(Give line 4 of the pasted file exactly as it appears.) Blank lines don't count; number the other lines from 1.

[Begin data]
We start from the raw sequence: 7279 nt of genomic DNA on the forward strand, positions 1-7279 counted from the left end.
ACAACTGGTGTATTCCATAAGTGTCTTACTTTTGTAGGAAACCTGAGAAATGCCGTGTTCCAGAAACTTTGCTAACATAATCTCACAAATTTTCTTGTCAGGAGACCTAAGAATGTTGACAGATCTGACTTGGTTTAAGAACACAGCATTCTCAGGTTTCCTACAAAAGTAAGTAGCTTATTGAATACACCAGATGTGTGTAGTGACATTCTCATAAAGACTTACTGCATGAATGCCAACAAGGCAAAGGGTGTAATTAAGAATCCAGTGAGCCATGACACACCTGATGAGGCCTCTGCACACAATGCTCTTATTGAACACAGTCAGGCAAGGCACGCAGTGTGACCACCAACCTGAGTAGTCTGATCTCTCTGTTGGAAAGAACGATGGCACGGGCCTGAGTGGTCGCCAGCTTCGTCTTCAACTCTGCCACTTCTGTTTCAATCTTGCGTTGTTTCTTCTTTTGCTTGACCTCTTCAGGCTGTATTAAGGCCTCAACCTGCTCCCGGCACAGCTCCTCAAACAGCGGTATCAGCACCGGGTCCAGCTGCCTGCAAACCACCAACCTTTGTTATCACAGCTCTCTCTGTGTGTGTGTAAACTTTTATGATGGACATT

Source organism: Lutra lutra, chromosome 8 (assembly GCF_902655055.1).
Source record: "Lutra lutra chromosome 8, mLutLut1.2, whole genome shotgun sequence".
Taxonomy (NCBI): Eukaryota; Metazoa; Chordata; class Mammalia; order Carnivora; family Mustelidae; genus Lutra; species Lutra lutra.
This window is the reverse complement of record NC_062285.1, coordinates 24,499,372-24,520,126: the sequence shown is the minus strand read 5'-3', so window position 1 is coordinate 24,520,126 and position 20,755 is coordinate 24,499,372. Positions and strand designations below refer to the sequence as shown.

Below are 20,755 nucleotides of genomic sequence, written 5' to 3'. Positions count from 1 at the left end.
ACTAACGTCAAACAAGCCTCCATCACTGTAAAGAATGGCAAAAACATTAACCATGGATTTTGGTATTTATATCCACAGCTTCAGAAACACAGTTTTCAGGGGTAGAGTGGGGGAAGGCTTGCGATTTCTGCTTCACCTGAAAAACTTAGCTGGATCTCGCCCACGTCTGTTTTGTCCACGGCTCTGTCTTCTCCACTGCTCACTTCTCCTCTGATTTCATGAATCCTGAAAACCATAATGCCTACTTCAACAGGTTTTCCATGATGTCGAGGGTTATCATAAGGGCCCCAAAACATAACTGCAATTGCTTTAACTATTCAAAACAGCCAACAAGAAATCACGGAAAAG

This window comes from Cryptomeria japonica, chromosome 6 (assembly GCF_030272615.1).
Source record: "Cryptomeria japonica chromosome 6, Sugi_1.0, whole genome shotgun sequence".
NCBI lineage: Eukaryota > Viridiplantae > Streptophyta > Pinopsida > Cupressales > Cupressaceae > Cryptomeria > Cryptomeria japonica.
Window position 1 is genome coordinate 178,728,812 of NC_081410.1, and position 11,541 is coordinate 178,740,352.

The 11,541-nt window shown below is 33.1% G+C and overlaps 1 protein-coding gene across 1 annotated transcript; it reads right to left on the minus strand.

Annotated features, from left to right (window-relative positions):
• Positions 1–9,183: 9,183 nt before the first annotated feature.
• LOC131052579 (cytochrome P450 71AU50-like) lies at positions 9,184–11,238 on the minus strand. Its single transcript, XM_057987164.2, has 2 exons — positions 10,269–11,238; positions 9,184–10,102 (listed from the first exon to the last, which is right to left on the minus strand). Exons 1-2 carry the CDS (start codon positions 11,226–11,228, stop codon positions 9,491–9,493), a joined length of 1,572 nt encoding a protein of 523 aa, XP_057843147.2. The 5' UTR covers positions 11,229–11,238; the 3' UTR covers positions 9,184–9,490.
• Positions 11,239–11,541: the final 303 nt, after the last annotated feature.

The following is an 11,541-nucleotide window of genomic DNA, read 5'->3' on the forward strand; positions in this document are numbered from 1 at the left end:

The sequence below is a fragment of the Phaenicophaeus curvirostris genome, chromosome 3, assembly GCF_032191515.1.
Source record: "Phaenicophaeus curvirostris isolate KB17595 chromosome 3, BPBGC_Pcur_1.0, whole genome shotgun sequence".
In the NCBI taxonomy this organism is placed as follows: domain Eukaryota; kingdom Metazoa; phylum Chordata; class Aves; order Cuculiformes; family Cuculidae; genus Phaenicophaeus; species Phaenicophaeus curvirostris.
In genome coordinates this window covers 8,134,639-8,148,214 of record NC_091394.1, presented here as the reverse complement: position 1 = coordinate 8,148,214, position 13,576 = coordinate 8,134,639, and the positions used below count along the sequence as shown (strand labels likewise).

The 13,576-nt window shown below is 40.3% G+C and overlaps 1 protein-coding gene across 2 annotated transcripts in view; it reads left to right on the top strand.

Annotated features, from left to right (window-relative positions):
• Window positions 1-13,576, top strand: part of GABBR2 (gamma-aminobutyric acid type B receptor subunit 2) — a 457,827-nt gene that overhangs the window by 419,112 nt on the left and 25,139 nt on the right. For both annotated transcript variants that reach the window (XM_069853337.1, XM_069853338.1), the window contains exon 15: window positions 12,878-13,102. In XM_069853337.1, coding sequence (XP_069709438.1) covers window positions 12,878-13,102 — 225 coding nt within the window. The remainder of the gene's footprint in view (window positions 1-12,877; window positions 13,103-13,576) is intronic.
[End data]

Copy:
Source record: "Lutra lutra chromosome 8, mLutLut1.2, whole genome shotgun sequence".